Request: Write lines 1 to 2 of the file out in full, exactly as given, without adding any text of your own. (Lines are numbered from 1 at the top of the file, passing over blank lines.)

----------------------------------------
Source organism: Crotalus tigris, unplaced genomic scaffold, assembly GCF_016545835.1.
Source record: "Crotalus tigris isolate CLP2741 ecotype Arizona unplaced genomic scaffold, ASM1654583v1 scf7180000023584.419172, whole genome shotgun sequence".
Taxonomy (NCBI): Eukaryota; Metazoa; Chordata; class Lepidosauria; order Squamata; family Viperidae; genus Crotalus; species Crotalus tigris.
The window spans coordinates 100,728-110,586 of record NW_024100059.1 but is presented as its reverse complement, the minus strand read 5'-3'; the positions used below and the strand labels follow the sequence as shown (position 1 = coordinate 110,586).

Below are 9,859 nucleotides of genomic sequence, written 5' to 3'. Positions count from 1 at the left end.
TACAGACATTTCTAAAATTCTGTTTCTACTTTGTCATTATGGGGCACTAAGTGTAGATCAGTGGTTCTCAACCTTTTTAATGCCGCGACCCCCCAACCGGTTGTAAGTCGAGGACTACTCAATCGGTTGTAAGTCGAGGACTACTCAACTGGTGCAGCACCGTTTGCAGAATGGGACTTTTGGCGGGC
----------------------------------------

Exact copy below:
Source organism: Crotalus tigris, unplaced genomic scaffold, assembly GCF_016545835.1.
Source record: "Crotalus tigris isolate CLP2741 ecotype Arizona unplaced genomic scaffold, ASM1654583v1 scf7180000023584.419172, whole genome shotgun sequence".